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New Worlds: An Anthology [Paperback]

Michael Moorcock

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Book Description

Sept. 10 2004
From its beginnings as a fanzine before World War II, New Worlds struck out on a different path. In the postwar years, under the editorial direction of Michael Moorcock, the magazine published more award-winning stories than any other science fiction publication; it achieved a unique cross-fertilization between sci-fi and mainstream literature and became the vanguard of the "New Wave" writing that stood sci-fi on its head in the 1960s. It was banned, it received grants, and it became the subject of debate in the Houses of Parliament. Moorcock introduced a broad readership to writers whose names would endure, such as Samuel Delany, M. John Harrison, J. G. Ballard, D. M. Thomas, Harlan Ellison, Brian Aldiss, Fritz Leiber, John Brunner, Norman Spinrad and many others.

Product Details

  • Paperback: 386 pages
  • Publisher: Thunder's Mouth Press (Sept. 10 2004)
  • Language: English
  • ISBN-10: 1568583176
  • ISBN-13: 978-1568583174
  • Product Dimensions: 20.6 x 14 x 2.3 cm
  • Shipping Weight: 431 g
  • Amazon Bestsellers Rank: #2,033,328 in Books (See Top 100 in Books)

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Most Helpful Customer Reviews on Amazon.com (beta)
Amazon.com: 5.0 out of 5 stars  3 reviews
8 of 11 people found the following review helpful
5.0 out of 5 stars Not the right review! Nov. 29 2004
By Warwick Colvin Jnr - Published on Amazon.com
The above review isn't for this recently published anthology, but for one of the David Garnett edited New Worlds anthologies done through the 1990s.

This new US anthology is a representational collection of stories and features drawn from the magazine New Worlds which flourished from 1965 and saw its last issue in 1995. It was closely associated with a development of sf which became known as the UK 'New Wave' movement and nowadays is probably best known as 'slipstream'. The British movement was a conscious break with modernism and attempted to find a literary form which reconnected with the general reading public as well as to develop new conventions which, as far as the writers were concerned, better described their contemporary experience.
3 of 4 people found the following review helpful
5.0 out of 5 stars Three Cheers for the Literaure of the Fantastic Dec 29 2005
By Ron Dwyer - Published on Amazon.com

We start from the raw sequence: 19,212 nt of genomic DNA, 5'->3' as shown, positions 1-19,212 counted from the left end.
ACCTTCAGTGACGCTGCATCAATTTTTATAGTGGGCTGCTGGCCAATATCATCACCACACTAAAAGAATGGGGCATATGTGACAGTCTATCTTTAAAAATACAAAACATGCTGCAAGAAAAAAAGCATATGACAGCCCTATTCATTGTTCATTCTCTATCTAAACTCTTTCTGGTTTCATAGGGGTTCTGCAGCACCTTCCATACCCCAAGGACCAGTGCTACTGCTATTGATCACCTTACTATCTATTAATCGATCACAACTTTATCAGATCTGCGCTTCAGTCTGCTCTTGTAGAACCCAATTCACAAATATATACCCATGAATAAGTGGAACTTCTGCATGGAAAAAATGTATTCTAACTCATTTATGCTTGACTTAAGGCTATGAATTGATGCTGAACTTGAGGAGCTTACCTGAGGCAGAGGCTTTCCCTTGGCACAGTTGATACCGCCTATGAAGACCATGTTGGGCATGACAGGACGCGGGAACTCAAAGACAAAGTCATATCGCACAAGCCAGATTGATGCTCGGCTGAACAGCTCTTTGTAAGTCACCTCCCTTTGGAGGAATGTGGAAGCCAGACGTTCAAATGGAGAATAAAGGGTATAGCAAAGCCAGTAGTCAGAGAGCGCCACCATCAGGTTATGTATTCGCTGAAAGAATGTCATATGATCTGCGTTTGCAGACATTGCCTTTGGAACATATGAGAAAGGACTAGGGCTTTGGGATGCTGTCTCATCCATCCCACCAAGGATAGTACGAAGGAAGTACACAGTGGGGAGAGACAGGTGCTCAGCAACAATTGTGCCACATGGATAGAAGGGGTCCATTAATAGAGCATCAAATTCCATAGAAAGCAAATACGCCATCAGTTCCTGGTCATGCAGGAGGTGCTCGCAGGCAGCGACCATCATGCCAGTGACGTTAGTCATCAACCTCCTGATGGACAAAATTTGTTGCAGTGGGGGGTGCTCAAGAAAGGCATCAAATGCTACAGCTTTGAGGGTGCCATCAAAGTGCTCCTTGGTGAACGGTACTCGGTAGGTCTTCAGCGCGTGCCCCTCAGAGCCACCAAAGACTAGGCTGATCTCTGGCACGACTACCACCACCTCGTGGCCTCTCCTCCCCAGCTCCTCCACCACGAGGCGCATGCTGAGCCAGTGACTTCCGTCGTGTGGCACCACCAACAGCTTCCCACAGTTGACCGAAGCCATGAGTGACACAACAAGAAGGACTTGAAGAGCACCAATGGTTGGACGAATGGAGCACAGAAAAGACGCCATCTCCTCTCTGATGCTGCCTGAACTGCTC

This book contains science fiction short stories, and a lesser amount of essays and reviews, from a remarkable British science fiction publication called New Worlds. It also has an interesting introduction by the former editor of New Worlds, Michael Moorcock.

New Worlds is in a sense 'before my time' for it ceased publication as a magazine when I was a child. It must have been wonderful to be part of a avante garde literary movement! You will not find the sort of "alien fires ray gun at human--human fires ray gun back at alien" stories here. New Worlds aspired to intelligent and literary science fiction. It brought opposition from some quarters, which Moorcock writes about in his introduction. It wrote about sex and drugs. It engaged in literary experimentation; for example, the story The Tank Trapeze by Michael Moorcock uses quotes from a newspaper. The story The Four-Color Problem by Barrington Bayley has a technical mathematical section. The anthology also includes stories from other masters of the genre such as Brian Aldiss and J.G. Ballard. The science fiction genre was indeed reshaped by these coterie of authors which have been called "the new wave." I am not aprori opposed to it experimentation. Sometimes it doesn't not work. But sometimes it can serve the author's purposes. And the literature of the fantastic has not always had "typical" narrative anyway. Take, for example, two novels, Journal of the Plague Year by Daniel Defoe, and Dracula by Bam Stroker. The Journal of the Plague Year, written before the 20th Century--I forget which century, sorry--is a fiction story based on a real plague which killed around 100,000 people in London. That story is written in the form of a journal which includes facts. Dracula is told in the form of more than one journal.

The idea behind the story should be interesting, and the form and content of the story is to be of service to the idea; this was achieved in the pages of New Worlds.
1 of 2 people found the following review helpful
5.0 out of 5 stars Confusion! Feb. 14 2006
By galloping george - Published on Amazon.com
Colvin is now referring to the review 'above' when in fact he's actually referring to the review 'below'. Just to reiterate that the review 'above' is about the actual book advertised and the review 'below' is about an issue of New Worlds edited by David Garnett (good, but not the same NW)!

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